Insight Bureau: Who will win the Pipili bypolls? BJD or BJP? Will the BJD continue its victory march that continues unabated over the years? Can BJP pull off a thrilling win? People in Odisha are divided although political pundits want to put their bet on BJD.
The Congress is nowhere in the picture. They know they can’t even save their deposit. And, this is the bitter truth.
The counting for Pipili bypolls to be held on October 3, Sunday. Chief Electoral Officer (CEO) of Odisha, Sushil Kumar Lohani said the counting will begin from 8 AM with the postal ballots. The EVM counting will begin from 8.30 AM.
“A three-tier security has been at place at Penthakota for counting of votes. EVM counting will be held in two halls, and postal ballot counting in one hall. While three additional AROs have been appointed by the Election Commission for the counting, the process will be supervised by an Election Observer. Also various political parties Agents will be allowed inside the counting halls,” said the CEO.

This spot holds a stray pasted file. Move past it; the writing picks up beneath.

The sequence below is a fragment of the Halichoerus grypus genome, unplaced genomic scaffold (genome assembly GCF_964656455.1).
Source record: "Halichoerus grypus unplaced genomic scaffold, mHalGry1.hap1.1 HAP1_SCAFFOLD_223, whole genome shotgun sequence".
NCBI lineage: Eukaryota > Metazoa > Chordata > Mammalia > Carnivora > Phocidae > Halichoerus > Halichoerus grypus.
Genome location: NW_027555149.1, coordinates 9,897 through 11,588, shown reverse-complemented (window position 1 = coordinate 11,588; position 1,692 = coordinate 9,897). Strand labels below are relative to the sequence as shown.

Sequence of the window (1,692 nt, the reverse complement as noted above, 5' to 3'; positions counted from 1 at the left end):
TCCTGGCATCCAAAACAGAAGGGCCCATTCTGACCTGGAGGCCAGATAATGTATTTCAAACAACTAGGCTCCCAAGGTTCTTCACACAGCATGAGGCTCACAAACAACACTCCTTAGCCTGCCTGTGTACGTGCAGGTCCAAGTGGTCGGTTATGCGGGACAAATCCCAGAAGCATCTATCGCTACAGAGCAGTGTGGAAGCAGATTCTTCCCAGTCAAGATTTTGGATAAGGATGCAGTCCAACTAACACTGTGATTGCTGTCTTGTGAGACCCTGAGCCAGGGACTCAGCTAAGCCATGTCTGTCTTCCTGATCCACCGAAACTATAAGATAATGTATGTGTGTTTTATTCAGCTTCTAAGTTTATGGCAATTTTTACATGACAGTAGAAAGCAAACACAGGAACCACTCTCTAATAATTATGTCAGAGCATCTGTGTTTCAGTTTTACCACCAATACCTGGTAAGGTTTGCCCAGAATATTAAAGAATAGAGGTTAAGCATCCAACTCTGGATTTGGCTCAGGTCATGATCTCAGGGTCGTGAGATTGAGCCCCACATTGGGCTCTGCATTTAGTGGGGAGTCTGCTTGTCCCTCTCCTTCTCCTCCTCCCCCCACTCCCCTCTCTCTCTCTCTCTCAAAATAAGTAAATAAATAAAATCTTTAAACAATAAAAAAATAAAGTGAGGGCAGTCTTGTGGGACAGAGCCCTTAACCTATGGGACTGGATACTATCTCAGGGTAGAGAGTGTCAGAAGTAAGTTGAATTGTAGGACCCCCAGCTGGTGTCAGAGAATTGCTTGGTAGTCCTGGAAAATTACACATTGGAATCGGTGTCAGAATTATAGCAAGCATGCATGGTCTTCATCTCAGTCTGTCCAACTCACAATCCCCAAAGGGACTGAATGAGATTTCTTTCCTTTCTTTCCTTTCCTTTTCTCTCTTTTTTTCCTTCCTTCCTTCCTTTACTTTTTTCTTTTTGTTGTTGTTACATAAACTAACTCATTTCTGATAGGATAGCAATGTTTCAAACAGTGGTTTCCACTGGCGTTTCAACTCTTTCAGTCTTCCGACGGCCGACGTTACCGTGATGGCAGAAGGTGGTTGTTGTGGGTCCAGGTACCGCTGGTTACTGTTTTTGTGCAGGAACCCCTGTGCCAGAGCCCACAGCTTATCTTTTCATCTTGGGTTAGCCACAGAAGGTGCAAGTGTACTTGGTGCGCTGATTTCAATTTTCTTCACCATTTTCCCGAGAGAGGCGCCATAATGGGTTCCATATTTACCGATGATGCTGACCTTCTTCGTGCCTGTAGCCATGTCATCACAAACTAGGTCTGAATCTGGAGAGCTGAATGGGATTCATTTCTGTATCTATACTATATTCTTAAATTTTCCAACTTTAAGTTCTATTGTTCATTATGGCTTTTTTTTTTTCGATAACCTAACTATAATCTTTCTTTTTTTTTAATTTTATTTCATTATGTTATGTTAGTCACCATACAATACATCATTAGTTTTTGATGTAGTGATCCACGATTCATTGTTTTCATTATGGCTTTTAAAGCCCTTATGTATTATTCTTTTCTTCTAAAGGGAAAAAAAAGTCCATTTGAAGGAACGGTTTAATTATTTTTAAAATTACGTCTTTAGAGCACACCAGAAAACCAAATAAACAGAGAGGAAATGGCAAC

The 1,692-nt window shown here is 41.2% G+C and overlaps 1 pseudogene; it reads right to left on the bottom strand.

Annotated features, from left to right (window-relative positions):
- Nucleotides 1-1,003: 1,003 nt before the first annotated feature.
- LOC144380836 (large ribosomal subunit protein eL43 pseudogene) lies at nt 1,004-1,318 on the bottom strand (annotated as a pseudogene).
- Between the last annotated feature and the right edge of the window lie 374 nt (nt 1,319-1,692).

Lohani further informed that, there will be a total of 14 tables for counting the votes. A counting assistant, a counting supervisor and a micro observer will be present at each counting table. While a total of 62 personnel have been appointed for the counting process, each candidate can also deploy one counting agent at each table.
As per the guidelines of the Election Commission of India, all people present at the counting centre have to be double vaccinated. Wearing face masks, sanitisation, and thermal scanning are mandatory.
The counting results will be captured in a camera and projected on a big display screen so that people don’t crowd the counting table. After counting, the votes of the VVPAT slips will be compared with that of the EVMs. The results will be published after every round on the official website of ECI results.eci.gov.in .
As part of the three-tier security measure at the counting centre, the outermost cordon will be guarded by the State Police, the middle cordon by State Armed Police personnel, and innermost cordon by BSF jawans, the middle cordon by State Armed Police personnel, and the outer cordon by the central paramilitary force.